Audit risk is the risk that an auditor may give an inappropriate opinion on financial information that is materially misstated. Audit risk is composed of three components viz. inherent risk, control risk and
detection risk. Control risk is the risk that misstatement that could occur in an account balance or class of transactions and that could be material, individually or when aggregated with misstatements in other balances or classes, will not be prevented or detected on a timely basis by the system of internal control. There will always be some control risk because of the intrinsic limitations of any system of internal control.
For assessing control risk, the auditor should consider the adequacy of control design, as well as test adherence to control procedures. In the absence of such assessment, the auditor should assume that control risk is high. The auditor ordinarily assesses control risk at a high level for some or all assertions where:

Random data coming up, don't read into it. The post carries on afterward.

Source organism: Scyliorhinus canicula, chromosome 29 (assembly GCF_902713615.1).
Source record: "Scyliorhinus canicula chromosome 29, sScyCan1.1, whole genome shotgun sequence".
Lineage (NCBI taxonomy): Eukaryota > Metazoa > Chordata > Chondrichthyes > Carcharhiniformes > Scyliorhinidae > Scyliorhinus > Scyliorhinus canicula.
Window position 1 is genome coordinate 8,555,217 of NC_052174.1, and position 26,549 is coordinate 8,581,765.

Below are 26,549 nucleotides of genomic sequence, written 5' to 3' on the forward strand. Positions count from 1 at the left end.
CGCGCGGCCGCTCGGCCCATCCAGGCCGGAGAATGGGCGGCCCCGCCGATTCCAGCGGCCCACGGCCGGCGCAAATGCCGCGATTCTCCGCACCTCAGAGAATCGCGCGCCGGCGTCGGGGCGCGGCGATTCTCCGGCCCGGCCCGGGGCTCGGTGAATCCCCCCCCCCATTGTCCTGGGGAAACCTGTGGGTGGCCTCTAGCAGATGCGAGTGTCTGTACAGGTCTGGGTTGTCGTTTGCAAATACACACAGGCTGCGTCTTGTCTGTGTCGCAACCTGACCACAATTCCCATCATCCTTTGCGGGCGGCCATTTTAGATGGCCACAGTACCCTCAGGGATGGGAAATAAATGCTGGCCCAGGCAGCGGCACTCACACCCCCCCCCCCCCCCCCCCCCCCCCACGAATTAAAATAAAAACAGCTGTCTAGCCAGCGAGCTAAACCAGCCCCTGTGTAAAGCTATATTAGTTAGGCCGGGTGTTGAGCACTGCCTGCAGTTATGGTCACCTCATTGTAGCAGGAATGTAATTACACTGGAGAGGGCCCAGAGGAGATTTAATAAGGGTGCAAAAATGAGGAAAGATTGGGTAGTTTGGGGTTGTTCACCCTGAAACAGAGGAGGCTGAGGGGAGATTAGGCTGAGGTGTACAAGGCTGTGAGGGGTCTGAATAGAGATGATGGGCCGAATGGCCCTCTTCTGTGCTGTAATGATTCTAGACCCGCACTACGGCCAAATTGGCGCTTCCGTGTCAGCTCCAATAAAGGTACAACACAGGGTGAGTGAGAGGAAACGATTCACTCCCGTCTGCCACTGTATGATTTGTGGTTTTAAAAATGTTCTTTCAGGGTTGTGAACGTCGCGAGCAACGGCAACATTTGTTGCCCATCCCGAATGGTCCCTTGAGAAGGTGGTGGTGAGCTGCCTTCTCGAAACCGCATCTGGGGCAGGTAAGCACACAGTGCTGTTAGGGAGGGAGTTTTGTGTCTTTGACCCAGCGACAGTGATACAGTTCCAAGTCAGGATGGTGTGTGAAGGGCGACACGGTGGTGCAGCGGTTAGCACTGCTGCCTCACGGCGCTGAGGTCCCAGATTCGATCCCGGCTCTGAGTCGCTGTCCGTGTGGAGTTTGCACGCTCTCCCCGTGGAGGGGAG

The entity`s policies and procedures relating to an assertion are not effective or
Evaluating the effectiveness of the entity`s policies and procedures would be inefficient
The auditor may make a preliminary assessment of control risk at less than a high level only when the auditor:
Is able to identify policies and procedures of the accounting and internal control systems relevant to specific assertions which are likely to prevent or detect material misstatements in the financial statements; and
Plans to perform tests of control or support the assessment.
It may be noted that nature, timing and extent of substantive audit procedures to be performed would depend upon the auditor`s assessment of the inter-relationship between inherent risk, control risk and detection risk.